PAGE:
Tuesday, 22 November 2011

Human Resources or Powerful Partners?

I have trouble with the phrase "human resources". Maybe I have an odd way of viewing it but I don't think I am alone. To me, it brings to mind a company seeing it's people as usable objects, like something they could take inventory on. "Lets see, we have 37 computers, 4 cars and 21 humans."

Its just semantics, I know; but it begs the questions, "How should a company view it's employees?"

The first thing to understand is that people (the humans that are the employees of your company) are motivated by their own goals and needs. They are only going to be interested in your company as far as it is able to meet their needs. This isn't a selfish thing, it is simply human nature. We all need to have food and shelter, we all need to feel good about our lives, we all need to provide for the ones we love, we all need to feel like we are important, we all need to have time to enjoy life, we all need to feel like we are bettering our lives (and the lives of those we love) every day. Every person has these same basic needs no matter their position within an organization.

Employees can be treated either as faceless resources or like valuable people. And guess what ... The way that they act and feel toward your company is directly effected by that!

A person who is treated like a replaceable part of your organization will act like a replaceable part of your organization. Pay them the bottom end of what their position commands, give them a drab office, never ask for their input, never praise them for a job well done, hold fast to schedules without regard for their personal life and only speak to them when you need something. How hard do you think they will work to build your company? How much effort will they put in? Will they go above and beyond to help you reach the goals you have for the company? Of course not. Instead, they will be tossing resumes around hoping to find something to get them the heck away from you and your company. In this kind of situation, none of their personal needs are being met. Why on earth would they stay and show interest in bettering the position of you and your company if you show no interest in bettering their position in life?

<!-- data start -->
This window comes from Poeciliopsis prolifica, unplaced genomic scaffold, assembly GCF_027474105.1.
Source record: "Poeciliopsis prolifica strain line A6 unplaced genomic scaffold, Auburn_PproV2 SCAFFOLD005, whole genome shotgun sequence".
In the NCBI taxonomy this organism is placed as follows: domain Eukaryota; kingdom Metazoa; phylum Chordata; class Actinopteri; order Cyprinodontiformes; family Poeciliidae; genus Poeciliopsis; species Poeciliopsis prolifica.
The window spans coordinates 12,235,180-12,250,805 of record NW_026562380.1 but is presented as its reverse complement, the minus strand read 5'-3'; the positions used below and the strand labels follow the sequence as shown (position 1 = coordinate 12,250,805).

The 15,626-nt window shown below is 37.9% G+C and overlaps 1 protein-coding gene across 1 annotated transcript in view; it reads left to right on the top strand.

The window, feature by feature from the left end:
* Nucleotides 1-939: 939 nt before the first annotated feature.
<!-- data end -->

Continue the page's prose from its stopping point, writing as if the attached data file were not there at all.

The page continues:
If you employ a person, commit to treating them in a way fitting of someone who is helping you towards your goals, because that is exactly what they are doing! They are taking care of things for your business so that it can meet and exceed the goals you have set for it. Of course, paying people properly is a great way to make them feel valuable, but there are hundreds of other ways as well. For example:

  • Give them a comfortable place to work. Somewhere they feel proud to work from.
  • Schedule their hours in a way that shows you understand that they have a life outside of work.
  • Make time to "chat" once in a while. (An off topic chat may seem like a waste, but it is an investment.) 
  • Publicly recognize their successes. 
  • Genuinely ask for their input when decisions are being made. 
  • Share the glory for your company's successes with them. 

In short, people need to feel valuable. If they feel valuable they will act valuable. They will want to push your company towards its goals because they feel like an important part of it. They will look for the things that can be improved and point them out to you. They will creatively think of ways to make customers happy. They will put in the extra time or effort needed to ensure the business runs smoothly. Why? because they know that taking care of your company's needs will in turn take care of their own needs. They will know that they are an integral part of your company's success and they will be proud of that fact. They will act in a way that benefits your business because it gives them a sense of pride and security to be a part of a successful venture. You see, it is a symbiotic relationship. Your business needs your employees and your employees need your business. If you take care of them, they will take care of you.

You, as the employer, set the tone of your organization. Present it as a company that values its people and your people will be very valuable to you. You will not see them as a resource, but as partners working toward the same goal.

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